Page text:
New Telegraph

Presidency’s hasty defence of herdsmen

The Presidency last week opened another channel of crisis when it cautioned Governor Rotimi Akeredolu (SAN) of Ondo State on his order that Fulani herdsmen should leave the forests reserves of the state within seven days.


The governor had on Monday last week told herdsmen in the state forest reserves to quit within seven days.


According to him, the order was following the spate of insecurity across the state, particularly kidnapping and banditry. He said that his administration would not fold its arms and allow a few individuals turn the state into a haven of dare-devil criminals.


The governor’s position came at an interactive meeting with the leadership of the Hausa/Fulani and Ebira communities in the state. He said that security reports and debriefings from victims of kidnap cases pointed in one direction traceable to some bad elements masquerading as herdsmen.


Akeredolu said: “We decided that all the criminal elements who hide under various guises to aid the destruction of farmlands as well as perpetrate other violent crimes such as kidnapping, drug peddling and other nefarious activities, must be stamped out of our dear state.”


He further placed a ban on night-grazing and movement of cattle within cities and on highways in the state.


What followed that simple order the following day was a veiled warning and virulent attack from the Presidency.


The presidency told the governor to separate terrorism and crimes from ethnicity, geographic origins and religion. Presidential spokesman, Malam Garba Shehu, in a statement, warned that such order could set off chains of reactions if not reversed. He warned against ethnic profiling, insisting criminals should be treated as such irrespective of their origin.


Shehu said: “We need to delink terrorism and crimes from ethnicity, geographical origins and religion – to isolate the criminals who use this interchange of arguments to hinder law enforcement efforts as the only way to deal effectively with them.”


We concede the fact that the presidency has a right to intervene whenever the constitution of Nigeria or its unity is threatened by any government or individual. We also accept that like every other Nigerian, the presidency and the people inside it have a right to fair comment on any issue affecting the country. But that is where we believe it stops.


We cannot understand the haste in the response of the presidency to the governor’s quit order to herdsmen occupying the state’s forest reserves.


The governor did not order the herdsmen out of his state; he only ordered the herders out of forest reserves in the state. We are all witnesses and have heard of tales of kidnap victims all over the country on their experi-ences while kidnapped.


The common refrain has been trekking inside thick bushes for hours on end. Common sense dictates that the bushes these victims trekked for hours on end are not farm lands or open spaces where they could be seen with their captors.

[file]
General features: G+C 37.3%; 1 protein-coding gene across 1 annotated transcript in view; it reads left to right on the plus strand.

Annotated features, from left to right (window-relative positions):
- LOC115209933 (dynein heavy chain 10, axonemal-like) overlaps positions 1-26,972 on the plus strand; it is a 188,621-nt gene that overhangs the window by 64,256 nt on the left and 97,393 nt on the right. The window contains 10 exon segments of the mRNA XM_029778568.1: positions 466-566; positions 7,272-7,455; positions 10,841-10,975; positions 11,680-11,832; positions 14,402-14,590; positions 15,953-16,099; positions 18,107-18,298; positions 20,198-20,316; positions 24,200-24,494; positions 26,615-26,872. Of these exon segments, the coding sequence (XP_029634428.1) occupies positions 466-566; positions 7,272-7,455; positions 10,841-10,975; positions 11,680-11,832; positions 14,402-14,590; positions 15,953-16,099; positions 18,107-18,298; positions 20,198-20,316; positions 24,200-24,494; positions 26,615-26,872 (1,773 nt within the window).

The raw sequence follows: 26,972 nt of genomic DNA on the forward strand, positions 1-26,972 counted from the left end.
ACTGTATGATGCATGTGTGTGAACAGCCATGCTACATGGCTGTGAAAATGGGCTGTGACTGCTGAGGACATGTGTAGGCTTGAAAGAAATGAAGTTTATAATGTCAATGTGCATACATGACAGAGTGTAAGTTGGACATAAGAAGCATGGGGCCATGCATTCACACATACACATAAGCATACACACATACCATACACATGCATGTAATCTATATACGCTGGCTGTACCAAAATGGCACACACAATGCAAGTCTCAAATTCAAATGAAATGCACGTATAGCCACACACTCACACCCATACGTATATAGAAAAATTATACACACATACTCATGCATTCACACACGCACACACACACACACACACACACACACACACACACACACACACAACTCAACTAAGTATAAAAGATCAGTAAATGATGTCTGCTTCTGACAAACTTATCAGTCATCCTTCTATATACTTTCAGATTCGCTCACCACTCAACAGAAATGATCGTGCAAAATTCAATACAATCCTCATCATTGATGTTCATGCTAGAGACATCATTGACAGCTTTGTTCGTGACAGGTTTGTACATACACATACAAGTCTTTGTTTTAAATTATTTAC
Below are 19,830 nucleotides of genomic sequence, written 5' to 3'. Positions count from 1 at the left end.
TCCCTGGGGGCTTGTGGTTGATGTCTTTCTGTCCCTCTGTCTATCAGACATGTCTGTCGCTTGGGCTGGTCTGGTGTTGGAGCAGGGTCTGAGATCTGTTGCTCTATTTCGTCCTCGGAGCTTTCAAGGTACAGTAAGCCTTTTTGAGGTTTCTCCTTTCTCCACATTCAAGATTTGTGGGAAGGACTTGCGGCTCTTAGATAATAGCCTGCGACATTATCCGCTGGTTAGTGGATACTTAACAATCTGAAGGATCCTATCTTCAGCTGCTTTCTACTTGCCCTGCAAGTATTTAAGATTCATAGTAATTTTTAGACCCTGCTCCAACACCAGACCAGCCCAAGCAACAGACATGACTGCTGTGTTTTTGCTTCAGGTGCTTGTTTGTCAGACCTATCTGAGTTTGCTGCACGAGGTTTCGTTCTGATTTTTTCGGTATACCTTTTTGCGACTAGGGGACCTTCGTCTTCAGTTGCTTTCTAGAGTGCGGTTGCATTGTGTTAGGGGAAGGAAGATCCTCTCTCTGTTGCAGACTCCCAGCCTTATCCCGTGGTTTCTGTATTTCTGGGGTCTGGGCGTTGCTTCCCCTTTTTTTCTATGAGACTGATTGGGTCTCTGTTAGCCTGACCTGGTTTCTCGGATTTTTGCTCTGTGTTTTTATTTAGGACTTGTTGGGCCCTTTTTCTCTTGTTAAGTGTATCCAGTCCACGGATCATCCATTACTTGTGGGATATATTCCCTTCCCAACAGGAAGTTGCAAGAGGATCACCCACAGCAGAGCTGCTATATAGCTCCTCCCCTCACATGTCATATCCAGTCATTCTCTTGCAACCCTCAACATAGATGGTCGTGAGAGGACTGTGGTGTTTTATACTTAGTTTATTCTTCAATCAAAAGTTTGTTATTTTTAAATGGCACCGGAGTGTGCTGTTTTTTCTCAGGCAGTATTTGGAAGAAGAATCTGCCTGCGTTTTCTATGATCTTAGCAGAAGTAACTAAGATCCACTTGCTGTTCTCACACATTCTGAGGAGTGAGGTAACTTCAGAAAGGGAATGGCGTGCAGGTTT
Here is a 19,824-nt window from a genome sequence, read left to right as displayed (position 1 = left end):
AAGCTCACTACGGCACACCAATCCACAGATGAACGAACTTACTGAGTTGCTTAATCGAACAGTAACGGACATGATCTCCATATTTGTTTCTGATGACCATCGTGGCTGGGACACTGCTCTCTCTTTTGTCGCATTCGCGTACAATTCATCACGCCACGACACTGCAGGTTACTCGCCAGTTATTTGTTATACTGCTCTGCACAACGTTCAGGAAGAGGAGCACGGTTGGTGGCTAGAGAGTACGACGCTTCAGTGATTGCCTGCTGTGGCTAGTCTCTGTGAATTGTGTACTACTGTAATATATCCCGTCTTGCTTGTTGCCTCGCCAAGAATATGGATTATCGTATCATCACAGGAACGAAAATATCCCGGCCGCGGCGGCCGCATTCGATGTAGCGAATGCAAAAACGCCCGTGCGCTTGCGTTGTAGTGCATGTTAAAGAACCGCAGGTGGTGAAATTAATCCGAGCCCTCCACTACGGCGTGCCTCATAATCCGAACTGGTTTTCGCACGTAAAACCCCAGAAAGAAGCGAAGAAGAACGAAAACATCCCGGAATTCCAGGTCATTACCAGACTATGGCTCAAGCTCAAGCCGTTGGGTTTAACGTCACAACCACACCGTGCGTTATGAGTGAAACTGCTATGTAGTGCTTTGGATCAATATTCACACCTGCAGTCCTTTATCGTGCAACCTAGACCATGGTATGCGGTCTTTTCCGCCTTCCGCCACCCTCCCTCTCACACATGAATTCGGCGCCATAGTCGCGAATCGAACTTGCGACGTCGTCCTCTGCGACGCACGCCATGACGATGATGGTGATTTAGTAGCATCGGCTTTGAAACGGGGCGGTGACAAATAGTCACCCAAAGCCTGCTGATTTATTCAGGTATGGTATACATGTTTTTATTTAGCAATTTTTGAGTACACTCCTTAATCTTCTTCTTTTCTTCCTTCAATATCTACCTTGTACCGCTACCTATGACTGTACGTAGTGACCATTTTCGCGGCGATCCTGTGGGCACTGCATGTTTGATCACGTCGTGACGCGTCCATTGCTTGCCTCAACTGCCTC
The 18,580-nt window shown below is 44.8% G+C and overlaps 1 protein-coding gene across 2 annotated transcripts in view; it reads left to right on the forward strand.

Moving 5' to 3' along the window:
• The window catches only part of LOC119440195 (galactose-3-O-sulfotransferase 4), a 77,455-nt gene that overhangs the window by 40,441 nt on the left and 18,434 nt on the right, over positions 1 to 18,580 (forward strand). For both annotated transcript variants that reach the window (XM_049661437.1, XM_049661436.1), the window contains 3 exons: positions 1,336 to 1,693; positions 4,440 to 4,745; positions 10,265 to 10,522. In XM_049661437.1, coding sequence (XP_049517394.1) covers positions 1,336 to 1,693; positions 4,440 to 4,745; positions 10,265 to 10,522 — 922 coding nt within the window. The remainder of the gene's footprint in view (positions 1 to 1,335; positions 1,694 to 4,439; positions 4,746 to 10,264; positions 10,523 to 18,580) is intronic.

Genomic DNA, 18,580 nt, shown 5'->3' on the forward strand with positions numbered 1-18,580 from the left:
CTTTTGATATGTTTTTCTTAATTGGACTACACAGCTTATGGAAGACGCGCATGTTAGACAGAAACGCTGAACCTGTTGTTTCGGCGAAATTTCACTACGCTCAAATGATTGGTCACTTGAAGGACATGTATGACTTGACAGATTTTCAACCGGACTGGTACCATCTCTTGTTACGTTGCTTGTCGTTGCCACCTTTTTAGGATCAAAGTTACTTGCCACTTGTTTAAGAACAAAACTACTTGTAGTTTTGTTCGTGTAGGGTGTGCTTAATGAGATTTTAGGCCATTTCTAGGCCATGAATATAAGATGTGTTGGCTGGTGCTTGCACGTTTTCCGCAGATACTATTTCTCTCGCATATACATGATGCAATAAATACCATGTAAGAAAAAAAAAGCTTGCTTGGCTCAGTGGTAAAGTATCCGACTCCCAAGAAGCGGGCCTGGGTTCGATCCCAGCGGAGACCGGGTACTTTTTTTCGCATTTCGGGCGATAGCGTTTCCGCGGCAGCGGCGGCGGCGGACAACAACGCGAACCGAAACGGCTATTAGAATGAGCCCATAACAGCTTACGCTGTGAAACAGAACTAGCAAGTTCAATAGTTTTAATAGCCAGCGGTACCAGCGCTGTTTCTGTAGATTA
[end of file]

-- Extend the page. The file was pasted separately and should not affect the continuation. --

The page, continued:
What it means really is that they move along thick forests, most of which fall into huge forest reserves as mentioned by the state governor. We are also aware that most of the bushes in many states of the federation have been infiltrated by both herdsmen and all manner of criminals.


There is the Sambisa forest in the North-East and the Fulgore in the North- West, which have become huge areas of businesses for insurgents and bandits.


There are similar forests in other parts of the country, which the Nigerian Army and other security forces are battling hard to flush out bandits from. Is the presidency waiting for Ondo forests to reach such peak, so that the army could be deployed, when it becomes a national emergency?


We are worried about the penchant of some people in the presidency to quickly attack anything that appears to be against the herdsmen and by extension, the mention of Fulani by any other group in Nigeria.


Painful as it sounds, the truth is that there are herdsmen that have been infiltrated by or become criminals. Whether they are Igbo, Hausa, Fulani, Yoruba or Efik is out of the question.


We note that the governor did not attach any ethnic group to the order. The way those in the presidency interpreted the order is the reason for the rising tension and the ethnic profiling that the order has assumed.


It is not hidden that the activities of killer herdsmen have been well documented in the country since 2015. From Benue to Taraba, Edo to Imo, Ondo to Ogun, the story is the same.


There are cries from Nigerians on their activities. What was expected was a presidency that is alive to its duties of stemming what has become a national embarrassment, not one that would quickly jump into conclusions on the side of criminals and terrorists.


We hold that it is the duty of the governor to protect his state. That was the oath he took. That also includes protecting the forests, which falls into his area of authority. We know that President Muhammadu Buhari maintains a ranch.


We also know that cattle business is a private enterprise. Therefore, we do not see why it should be used as a threat to other Nigerians. We submit that even crude oil that is considered a national asset is not exploited with the blood of Nigerians.


We think that rather than jump out to exacerbate an already bad situation, the presidency should work with the governor to limit the insecurity in the state and others in the country.


The presidency should not be seen to be supporting one group above others.

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